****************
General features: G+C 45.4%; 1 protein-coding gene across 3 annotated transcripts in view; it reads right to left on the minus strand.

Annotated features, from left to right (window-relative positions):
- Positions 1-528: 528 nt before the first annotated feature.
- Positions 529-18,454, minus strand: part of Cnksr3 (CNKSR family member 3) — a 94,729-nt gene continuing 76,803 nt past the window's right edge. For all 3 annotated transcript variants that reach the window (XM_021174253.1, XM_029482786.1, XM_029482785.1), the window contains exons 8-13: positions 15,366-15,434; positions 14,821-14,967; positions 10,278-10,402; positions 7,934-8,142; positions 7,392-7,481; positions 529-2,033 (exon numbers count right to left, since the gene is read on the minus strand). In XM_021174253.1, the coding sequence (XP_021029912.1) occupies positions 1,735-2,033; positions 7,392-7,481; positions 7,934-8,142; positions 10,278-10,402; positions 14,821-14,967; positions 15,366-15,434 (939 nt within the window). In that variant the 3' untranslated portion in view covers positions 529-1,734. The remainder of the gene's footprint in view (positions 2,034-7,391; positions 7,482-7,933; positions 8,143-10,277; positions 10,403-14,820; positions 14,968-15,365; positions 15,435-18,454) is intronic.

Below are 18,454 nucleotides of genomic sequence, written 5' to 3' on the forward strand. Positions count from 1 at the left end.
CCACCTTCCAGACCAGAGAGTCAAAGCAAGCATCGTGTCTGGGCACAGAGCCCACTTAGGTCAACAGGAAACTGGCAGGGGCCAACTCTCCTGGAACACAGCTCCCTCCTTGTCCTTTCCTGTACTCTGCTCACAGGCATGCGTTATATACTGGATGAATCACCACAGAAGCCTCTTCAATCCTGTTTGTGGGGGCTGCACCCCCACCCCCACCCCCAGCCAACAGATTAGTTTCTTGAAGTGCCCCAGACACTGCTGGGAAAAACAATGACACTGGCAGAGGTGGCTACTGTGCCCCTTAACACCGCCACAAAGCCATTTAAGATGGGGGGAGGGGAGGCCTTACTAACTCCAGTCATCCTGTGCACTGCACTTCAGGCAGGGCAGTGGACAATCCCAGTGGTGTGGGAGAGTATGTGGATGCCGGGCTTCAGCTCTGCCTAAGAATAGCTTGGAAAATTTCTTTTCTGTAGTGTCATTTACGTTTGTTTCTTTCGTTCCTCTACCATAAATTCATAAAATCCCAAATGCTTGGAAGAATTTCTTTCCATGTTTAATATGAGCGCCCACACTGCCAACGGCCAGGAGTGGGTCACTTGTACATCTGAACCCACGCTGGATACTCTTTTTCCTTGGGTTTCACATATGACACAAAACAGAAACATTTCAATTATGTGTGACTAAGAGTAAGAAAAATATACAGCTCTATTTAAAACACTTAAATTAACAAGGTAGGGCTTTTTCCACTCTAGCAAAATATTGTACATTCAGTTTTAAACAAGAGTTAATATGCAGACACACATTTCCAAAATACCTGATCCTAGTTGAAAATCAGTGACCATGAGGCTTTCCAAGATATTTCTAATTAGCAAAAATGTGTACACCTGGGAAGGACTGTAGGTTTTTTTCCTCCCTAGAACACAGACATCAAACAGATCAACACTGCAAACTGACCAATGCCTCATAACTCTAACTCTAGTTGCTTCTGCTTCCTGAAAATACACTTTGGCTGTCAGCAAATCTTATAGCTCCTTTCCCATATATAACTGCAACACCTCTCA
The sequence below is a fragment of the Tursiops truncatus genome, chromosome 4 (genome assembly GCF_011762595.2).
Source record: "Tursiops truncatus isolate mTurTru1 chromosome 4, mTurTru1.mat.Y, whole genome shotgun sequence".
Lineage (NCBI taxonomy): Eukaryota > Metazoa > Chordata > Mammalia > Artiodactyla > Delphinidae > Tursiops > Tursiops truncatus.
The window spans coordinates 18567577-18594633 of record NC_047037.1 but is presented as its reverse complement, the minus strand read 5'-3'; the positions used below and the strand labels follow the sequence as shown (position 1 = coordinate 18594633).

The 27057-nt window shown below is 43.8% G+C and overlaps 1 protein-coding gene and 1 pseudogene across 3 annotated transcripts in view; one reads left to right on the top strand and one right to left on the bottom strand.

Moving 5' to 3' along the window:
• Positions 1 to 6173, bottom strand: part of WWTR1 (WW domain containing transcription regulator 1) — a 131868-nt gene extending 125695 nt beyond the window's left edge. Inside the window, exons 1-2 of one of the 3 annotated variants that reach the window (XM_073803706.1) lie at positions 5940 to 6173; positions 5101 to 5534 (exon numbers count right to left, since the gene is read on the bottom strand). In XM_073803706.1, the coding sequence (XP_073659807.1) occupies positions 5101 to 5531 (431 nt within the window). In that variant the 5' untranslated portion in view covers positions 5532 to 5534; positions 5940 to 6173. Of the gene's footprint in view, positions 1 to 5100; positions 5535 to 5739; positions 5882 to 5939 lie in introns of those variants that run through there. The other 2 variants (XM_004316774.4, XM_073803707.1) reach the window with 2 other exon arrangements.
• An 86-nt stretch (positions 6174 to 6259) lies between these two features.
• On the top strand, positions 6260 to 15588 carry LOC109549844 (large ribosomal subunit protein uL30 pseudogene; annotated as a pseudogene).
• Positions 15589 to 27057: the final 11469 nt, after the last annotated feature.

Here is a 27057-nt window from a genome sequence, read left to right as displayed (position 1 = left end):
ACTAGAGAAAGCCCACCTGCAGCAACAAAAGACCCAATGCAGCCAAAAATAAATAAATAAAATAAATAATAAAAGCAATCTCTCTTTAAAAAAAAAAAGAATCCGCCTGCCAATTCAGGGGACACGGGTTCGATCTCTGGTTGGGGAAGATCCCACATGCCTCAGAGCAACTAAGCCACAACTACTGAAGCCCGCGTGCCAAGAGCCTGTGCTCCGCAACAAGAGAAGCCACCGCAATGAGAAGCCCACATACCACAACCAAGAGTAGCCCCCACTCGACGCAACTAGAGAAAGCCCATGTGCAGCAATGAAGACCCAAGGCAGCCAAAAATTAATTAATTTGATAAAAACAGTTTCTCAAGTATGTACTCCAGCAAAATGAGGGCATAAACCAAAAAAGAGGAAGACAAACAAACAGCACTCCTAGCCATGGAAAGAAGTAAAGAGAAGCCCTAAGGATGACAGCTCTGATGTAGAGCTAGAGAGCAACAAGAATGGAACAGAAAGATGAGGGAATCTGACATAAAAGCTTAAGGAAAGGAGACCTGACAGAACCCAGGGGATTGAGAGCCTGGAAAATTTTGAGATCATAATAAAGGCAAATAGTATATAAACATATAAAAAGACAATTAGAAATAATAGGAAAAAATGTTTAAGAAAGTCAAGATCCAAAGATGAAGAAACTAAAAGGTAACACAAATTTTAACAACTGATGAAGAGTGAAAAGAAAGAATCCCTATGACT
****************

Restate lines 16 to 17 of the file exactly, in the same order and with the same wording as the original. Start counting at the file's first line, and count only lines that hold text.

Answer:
• Positions 15589 to 27057: the final 11469 nt, after the last annotated feature.

Here is a 27057-nt window from a genome sequence, read left to right as displayed (position 1 = left end):